Isn’t she pretty?
Prepare for a bombardment of photographs!
Unfortunately her story is not as triumphant as the Singer 328P.
I spotted her on TradeMe, advertised as just “Apollo Sewing Machine”, at a mere $1 reserve and bided my time until nearer the auction end time. In the mean time I had a quick squizz online for information and came up with absolutely nothing.
I figured she was some sort of re-badged Singer 15-something so I decided, working or not (there was a suggestion that it did “sew”, but we know what that means don’t we?), I wanted her. She was just so cute looking, sparkly green and smaller sized. If she went cheap enough she would be worth getting if only for pulling apart to learn more about the internals.
After a fierce 7-bidder battle in the dying 2 minutes, of which I was the victor of course, I organised to pick her up. This involved climbing up a super steep driveway – this is Wellington after all, shaped by violent geological forces – waaaay on the other side of the harbour. I do wish people would be more specific with their suburb listings!
She cost me a tiny $23.50
The lady was very nice (face-to-face contact this time) and even offered to carry it down the driveway with me to my car. On the way I learnt that the seller had been gifted several machines from an estate of a friend. He had been a sewing machine repairer/restorer so had quite a collection.
At first I was quite excited to hear this thinking that a machine from a repairer/restorer would most certainly be in sewing condition…and then Sensible Kiwi realised that actually it was quite possible there was a very good reason why this machine was residing with the former owner!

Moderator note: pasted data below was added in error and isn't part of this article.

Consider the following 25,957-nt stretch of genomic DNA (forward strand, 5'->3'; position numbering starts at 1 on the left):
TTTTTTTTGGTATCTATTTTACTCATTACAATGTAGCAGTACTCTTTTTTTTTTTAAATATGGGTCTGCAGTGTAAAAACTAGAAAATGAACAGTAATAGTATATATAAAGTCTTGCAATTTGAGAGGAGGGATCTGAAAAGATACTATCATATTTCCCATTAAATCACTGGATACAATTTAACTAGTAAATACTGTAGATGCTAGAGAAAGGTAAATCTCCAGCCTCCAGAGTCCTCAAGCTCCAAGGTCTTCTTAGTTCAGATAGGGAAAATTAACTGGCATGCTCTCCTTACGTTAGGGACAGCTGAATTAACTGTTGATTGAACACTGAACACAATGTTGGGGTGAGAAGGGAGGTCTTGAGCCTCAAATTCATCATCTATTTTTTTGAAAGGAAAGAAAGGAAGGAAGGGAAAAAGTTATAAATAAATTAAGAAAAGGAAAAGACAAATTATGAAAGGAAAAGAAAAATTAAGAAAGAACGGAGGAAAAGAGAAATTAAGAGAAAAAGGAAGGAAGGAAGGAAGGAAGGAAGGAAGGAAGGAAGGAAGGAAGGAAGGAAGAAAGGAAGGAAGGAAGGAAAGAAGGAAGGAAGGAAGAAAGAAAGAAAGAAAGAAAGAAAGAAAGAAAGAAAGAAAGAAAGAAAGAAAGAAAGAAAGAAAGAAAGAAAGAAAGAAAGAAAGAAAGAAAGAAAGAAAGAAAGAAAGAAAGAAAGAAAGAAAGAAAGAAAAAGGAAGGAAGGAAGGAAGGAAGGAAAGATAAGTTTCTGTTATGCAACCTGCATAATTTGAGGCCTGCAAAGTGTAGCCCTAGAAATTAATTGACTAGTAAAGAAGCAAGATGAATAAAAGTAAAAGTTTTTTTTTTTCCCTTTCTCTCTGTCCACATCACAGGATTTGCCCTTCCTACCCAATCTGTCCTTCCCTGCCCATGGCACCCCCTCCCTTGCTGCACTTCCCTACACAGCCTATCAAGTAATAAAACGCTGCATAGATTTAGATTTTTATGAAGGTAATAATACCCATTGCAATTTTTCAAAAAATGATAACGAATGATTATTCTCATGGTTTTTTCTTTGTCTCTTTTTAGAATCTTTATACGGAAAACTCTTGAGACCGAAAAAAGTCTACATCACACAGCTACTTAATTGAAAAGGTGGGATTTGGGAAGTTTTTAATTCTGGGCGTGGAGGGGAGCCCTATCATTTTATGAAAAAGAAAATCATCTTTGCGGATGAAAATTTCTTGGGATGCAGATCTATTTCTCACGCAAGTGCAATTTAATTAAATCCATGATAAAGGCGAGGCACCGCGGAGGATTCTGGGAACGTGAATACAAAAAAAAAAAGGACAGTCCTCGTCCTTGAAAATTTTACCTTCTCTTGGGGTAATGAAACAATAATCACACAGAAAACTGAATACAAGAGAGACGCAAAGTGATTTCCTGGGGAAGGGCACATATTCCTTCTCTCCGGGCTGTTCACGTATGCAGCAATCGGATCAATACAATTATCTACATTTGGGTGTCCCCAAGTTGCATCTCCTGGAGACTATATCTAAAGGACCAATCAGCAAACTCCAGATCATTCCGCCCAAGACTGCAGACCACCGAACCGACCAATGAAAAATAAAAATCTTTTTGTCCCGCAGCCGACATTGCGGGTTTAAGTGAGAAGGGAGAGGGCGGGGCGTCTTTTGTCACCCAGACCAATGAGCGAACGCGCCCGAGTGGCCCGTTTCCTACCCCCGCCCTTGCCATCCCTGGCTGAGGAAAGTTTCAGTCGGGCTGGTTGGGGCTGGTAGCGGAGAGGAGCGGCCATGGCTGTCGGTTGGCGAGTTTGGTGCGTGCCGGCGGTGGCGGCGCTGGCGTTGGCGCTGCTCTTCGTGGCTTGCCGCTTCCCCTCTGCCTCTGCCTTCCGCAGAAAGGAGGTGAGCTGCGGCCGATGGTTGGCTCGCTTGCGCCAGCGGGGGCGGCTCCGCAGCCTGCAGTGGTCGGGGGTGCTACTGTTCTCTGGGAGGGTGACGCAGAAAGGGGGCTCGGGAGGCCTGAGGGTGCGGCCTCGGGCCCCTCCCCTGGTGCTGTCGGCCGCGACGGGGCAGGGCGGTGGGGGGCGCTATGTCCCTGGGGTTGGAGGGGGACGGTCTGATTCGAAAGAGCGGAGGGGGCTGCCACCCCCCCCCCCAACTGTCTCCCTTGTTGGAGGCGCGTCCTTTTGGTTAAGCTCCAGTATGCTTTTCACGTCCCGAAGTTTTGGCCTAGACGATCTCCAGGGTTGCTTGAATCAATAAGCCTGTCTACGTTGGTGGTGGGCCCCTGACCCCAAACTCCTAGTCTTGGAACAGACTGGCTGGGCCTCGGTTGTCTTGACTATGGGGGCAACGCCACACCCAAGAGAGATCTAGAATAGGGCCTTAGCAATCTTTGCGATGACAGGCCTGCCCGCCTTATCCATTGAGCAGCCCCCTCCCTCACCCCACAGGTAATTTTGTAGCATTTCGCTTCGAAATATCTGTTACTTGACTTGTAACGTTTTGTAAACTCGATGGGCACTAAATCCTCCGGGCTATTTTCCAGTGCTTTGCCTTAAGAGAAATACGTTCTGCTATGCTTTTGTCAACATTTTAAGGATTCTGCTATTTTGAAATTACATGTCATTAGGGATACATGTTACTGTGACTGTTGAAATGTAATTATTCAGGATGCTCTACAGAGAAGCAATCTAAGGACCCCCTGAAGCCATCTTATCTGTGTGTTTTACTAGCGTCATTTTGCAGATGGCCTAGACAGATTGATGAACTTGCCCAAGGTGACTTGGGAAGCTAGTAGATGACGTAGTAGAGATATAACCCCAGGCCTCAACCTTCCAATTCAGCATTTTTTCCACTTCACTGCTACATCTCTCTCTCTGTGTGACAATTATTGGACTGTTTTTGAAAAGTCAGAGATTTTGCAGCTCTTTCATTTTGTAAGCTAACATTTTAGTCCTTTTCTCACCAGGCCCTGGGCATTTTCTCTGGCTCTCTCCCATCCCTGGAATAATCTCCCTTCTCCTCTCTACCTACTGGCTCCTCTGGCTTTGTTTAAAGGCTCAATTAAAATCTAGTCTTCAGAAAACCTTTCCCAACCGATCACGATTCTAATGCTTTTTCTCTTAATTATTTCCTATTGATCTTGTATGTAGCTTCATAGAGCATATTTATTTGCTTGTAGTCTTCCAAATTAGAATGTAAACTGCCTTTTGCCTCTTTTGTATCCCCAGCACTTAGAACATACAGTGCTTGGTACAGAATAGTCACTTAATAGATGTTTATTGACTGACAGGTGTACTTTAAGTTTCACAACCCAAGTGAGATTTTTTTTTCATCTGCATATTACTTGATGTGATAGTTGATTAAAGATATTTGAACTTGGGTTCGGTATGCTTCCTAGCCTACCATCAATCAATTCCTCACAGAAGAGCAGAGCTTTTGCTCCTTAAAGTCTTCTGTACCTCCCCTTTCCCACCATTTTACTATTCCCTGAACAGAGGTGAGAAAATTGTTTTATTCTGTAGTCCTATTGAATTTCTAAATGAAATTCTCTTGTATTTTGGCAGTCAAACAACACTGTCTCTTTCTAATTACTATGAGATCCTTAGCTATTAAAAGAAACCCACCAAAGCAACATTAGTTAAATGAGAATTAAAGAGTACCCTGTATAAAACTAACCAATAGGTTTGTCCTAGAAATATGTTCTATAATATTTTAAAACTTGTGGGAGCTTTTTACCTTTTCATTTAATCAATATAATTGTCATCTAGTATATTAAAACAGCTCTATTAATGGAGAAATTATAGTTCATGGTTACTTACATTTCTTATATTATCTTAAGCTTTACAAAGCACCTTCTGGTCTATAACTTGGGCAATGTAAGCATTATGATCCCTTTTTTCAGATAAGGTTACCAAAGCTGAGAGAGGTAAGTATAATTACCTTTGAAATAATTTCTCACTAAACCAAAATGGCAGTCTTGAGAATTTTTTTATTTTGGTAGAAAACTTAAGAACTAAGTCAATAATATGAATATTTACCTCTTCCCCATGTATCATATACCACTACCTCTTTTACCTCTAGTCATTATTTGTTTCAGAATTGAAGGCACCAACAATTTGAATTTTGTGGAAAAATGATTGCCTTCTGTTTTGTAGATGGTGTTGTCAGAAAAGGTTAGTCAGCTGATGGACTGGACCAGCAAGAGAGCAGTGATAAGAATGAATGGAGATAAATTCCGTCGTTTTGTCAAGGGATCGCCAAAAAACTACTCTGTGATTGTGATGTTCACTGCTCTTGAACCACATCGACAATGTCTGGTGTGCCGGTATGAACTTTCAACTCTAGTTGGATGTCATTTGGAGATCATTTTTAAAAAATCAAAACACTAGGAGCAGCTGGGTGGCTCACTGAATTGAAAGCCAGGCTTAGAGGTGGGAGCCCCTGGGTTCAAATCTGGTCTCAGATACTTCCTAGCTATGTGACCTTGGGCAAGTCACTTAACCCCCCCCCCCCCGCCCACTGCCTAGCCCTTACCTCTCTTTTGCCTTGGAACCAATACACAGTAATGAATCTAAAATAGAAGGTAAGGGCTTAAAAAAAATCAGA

Once I was at home I put her up on my table and had a good look at her. She was dirty but even more cute IRL, a smaller and older looking version of the 201 with a few other style differences.
The power cord, plug and foot controller all looked in excellent condition, no exposed wiring or dodgy looking connections, but just to be safe I tested all the movable parts by hand first.
My first discovery, not very surprisingly, is that she needs a new drive belt and bobbin winder ring. Both are badly degraded, but I know where to buy those from.
Then I immediately spotted something more seriously amiss – there was no thumb screw in the curved slot beside the stitch length lever, hmm…
The tension knob also turned round and round past the numbers without any stopper, something must be missing inside there as well.
I unwound it for a quick look. When I had the 328′s assembly apart I remember there was a sort of tabbed stop washer inside which doesn’t seem to be present in this model, this is either by design (doubt it) or perhaps this is the All Knowing Vintage Sewing Machine Buyers Powers That Be keeping my 2 for 2 tension-dial-has-been-fuxed-with-on-every-machine-you-have-bought-so-far record in check (more likely).
I was feeling a bit deflated now so I tipped out the accessory tin to see what goodies were in there. A bobbin case but no bobbin, three extremely rusty feet (zipper, binding and whatever that other things is?!), screwdriver thingee and some other unidentifiable metal bits that may or may not have belonged to my machine or indeed any machine.
It was time for a cup of tea and a bikkie.
I chatted with Nerdy Hubby and he reminded me that I had said I didn’t mind if this machine ended up as my sacrifice, something on which to experiment and learn a bit more without ruining something that cost me 10 times as much.
He was right, I was just feeling disappointed because she looked like such a cutie and I was hoping for another triumphant vintage machine buying win.
So I went back into my room and took a better look at those random metal bits.